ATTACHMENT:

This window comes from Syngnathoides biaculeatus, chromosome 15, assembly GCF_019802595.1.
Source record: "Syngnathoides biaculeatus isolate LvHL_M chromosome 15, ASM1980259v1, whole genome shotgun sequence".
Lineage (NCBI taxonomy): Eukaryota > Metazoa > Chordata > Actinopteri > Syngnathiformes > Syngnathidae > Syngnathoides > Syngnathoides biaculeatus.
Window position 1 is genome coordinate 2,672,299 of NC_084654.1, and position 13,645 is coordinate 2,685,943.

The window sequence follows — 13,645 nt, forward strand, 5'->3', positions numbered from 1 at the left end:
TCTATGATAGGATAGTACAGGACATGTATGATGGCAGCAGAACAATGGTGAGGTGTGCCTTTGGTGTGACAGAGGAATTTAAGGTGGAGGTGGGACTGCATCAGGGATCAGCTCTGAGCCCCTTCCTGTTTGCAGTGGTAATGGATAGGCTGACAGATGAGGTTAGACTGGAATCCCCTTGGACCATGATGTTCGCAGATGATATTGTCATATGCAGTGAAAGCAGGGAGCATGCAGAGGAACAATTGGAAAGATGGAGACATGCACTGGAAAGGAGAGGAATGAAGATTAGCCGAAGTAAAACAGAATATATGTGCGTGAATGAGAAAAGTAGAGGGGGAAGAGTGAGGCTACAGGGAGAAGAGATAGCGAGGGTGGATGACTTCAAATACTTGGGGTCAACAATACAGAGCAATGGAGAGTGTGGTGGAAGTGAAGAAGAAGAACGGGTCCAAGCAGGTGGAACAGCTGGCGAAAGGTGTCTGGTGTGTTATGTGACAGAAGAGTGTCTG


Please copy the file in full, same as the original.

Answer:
This window comes from Syngnathoides biaculeatus, chromosome 15, assembly GCF_019802595.1.
Source record: "Syngnathoides biaculeatus isolate LvHL_M chromosome 15, ASM1980259v1, whole genome shotgun sequence".
Lineage (NCBI taxonomy): Eukaryota > Metazoa > Chordata > Actinopteri > Syngnathiformes > Syngnathidae > Syngnathoides > Syngnathoides biaculeatus.
Window position 1 is genome coordinate 2,672,299 of NC_084654.1, and position 13,645 is coordinate 2,685,943.

The window sequence follows — 13,645 nt, forward strand, 5'->3', positions numbered from 1 at the left end:
TCTATGATAGGATAGTACAGGACATGTATGATGGCAGCAGAACAATGGTGAGGTGTGCCTTTGGTGTGACAGAGGAATTTAAGGTGGAGGTGGGACTGCATCAGGGATCAGCTCTGAGCCCCTTCCTGTTTGCAGTGGTAATGGATAGGCTGACAGATGAGGTTAGACTGGAATCCCCTTGGACCATGATGTTCGCAGATGATATTGTCATATGCAGTGAAAGCAGGGAGCATGCAGAGGAACAATTGGAAAGATGGAGACATGCACTGGAAAGGAGAGGAATGAAGATTAGCCGAAGTAAAACAGAATATATGTGCGTGAATGAGAAAAGTAGAGGGGGAAGAGTGAGGCTACAGGGAGAAGAGATAGCGAGGGTGGATGACTTCAAATACTTGGGGTCAACAATACAGAGCAATGGAGAGTGTGGTGGAAGTGAAGAAGAAGAACGGGTCCAAGCAGGTGGAACAGCTGGCGAAAGGTGTCTGGTGTGTTATGTGACAGAAGAGTGTCTG